Sweet Crisp Pastry Dough

Pâte Sucrée

The traditional French sweet pastry dough called pâte sucrée used for fruit tarts with tart fillings (in both senses of the word) such as lemon curd, is made differently from most pie and tart pastry dough. The butter is not cut into small pieces with the flour; instead, it is creamed with sugar before beaten egg is added, a little at a time. The flour is then added all at once and mixed in just long enough for the whole thing to pull together.

Ingredients

  • ½ cup plus 2 tablespoons cold butter, cut into small cubes
  • cup confectionerssugar, or ½ cup superfine sugar
  • 1 cold egg plus 1 cold egg yolk, well beaten, plus additional egg yolk if needed
  • 1 cup cake flour
  • 1 cup all-purpose flour
  • ½ teaspoon salt

Method

By hand in a bowl

Using a wooden spoon, cream the butter in a bowl and sift over the sugar. Beat until smooth and creamy. Beat the egg mixture into the butter-sugar mixture a little at a time.

Switch to a whisk as the mixture becomes more liquid. When the mixture has the consistency of sour cream or small curd cottage cheese, sift both flours over it and add the salt. Stir just long enough to incorporate the flour.

Flatten the dough into a disk if you’re using it for a pie or tart; roll it into a cylinder if you’re making cookies or tartlets. Wrap it in plastic wrap and refrigerate for at least 30 minutes before using.

In a stand mixer

A stand mixer has the advantage of not overheating the pastry dough, and unlike a food processor, it leaves the butter in pieces so the pastry is flakier.

Cream the butter and sugar with the paddle attachment on medium speed for about 2 minutes, or until smooth and creamy. Scrape down the sides of the bowl with a rubber spatula once during the creaming.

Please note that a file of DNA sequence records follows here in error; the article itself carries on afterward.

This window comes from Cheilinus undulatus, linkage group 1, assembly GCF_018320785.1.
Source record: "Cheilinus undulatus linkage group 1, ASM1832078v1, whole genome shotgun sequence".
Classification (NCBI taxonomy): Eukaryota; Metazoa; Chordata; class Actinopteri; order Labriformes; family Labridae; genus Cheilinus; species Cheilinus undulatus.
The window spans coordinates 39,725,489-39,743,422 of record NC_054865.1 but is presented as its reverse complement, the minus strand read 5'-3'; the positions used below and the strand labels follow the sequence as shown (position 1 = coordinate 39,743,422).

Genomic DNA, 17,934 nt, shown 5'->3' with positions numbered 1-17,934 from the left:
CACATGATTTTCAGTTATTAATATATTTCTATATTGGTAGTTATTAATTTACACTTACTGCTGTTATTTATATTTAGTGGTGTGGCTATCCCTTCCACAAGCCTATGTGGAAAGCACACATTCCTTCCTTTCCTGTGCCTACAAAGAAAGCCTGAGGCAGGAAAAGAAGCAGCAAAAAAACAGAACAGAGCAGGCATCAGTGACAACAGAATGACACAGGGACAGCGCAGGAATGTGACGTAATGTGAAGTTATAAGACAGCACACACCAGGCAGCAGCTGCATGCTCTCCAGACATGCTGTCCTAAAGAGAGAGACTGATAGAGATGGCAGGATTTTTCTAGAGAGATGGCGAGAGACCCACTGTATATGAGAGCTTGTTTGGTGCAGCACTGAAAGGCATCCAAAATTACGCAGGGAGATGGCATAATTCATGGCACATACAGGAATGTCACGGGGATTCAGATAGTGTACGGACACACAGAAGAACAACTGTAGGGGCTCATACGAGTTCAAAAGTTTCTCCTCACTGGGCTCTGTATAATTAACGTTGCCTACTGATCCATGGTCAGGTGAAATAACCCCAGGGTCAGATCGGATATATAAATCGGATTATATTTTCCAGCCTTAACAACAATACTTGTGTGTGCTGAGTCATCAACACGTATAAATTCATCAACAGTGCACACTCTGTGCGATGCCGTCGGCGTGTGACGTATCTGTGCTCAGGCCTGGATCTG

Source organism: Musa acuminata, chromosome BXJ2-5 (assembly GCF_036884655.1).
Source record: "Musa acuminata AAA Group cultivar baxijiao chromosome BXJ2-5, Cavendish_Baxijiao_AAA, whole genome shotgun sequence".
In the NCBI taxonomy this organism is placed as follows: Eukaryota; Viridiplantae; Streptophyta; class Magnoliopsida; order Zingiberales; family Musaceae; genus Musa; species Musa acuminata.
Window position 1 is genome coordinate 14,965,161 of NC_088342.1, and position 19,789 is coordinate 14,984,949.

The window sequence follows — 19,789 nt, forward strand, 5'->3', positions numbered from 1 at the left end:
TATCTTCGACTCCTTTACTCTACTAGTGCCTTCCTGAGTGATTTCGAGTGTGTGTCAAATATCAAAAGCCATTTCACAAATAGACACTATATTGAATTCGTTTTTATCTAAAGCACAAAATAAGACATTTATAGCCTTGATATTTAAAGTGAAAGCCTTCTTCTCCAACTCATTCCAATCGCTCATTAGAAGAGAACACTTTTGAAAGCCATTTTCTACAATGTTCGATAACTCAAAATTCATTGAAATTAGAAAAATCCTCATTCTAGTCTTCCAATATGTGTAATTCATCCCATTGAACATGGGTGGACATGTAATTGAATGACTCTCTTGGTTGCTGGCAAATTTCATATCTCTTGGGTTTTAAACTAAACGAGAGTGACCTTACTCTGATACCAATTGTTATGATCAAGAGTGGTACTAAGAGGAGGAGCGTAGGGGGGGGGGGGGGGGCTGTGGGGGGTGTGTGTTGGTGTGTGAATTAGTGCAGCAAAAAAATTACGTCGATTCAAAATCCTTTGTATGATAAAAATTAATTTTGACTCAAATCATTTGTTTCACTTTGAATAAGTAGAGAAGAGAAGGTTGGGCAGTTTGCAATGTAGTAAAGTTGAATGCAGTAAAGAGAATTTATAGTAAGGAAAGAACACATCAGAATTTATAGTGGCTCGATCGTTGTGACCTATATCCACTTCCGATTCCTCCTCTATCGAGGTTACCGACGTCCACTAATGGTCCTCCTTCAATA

Beat in the whole egg until well combined. Scrape down the sides of the bowl with a rubber spatula, then beat in the egg yolk and scrape down the sides of the bowl again.

Turn off the mixer and add both flours and the salt all at once. Turn the mixer on low speed (so the flour won’t fly around) for about 10 seconds, then turn it to medium. Continue mixing for about 30 seconds, or until the pastry clumps together, you hear the motor straining, and you see no more loose flour.

Flatten the dough into a disk if you’re using it for a pie or tart; roll it into a cylinder if you’re making cookies or tartlets. Wrap it in plastic wrap and refrigerate for at least 30 minutes before using.

In a food processor

Making pastry dough in a food processor is by far the easiest method. The only disadvantage is that it mixes in the butter so completely that the pastry is less flaky and more crumbly. Much is made about overworking pastry dough in the food processor, but overheating it is more of a problem, because the food processor warms it very quickly. The secret is to chill all of the ingredients thoroughly before starting and, if need be, to chill the pastry dough in the food processor bowl if it gets too warm while you’re making it.

Process the butter and sugar for about 10 seconds, or until smooth. Scrape down the food processor bowl with a rubber spatula.

Add the egg mixture and process for 5 seconds. Scrape down the bowl again with a rubber spatula and process for 5 seconds more.

Add both flours and the salt and process for about 10 seconds, or until the mixture comes together in a single mass, but not so long that it forms a ball. If the dough doesn’t come together, add 1 more egg yolk and try again.

Flatten the dough into a disk if you’re using it for a pie or tart; roll it into a cylinder if you’re making cookies or tartlets. Wrap it in plastic wrap and refrigerate for at least 30 minutes before using.

Making Sweet Crisp Pastry Dough (Pâte Sucrée)

  1. Sift the confectioners’ sugar over the creamed butter, and cream the sugar and butter with a wooden spoon until smooth.

  2. Work in the beaten egg-egg yolk mixture a tablespoon or so at a time. As the mixture becomes more liquid, switch to a whisk.

  3. Sift over both flours and add the salt, and work the flour into the egg-sugar-butter mixture just long enough to moisten all the flour and eliminate lumps.

  4. Press the dough with a spatula to flatten it (if you are using it for a pie or tart) or roll it into a cylinder (if you are using it for cookies or tartlets).

  5. In a stand mixer, stop mixing when the pastry dough clumps together; then shape, wrap, and refrigerate.

  6. In a food processor, process until the dough comes together in a cohesive mass, but stop before it forms a ball; then shape, wrap, and refrigerate.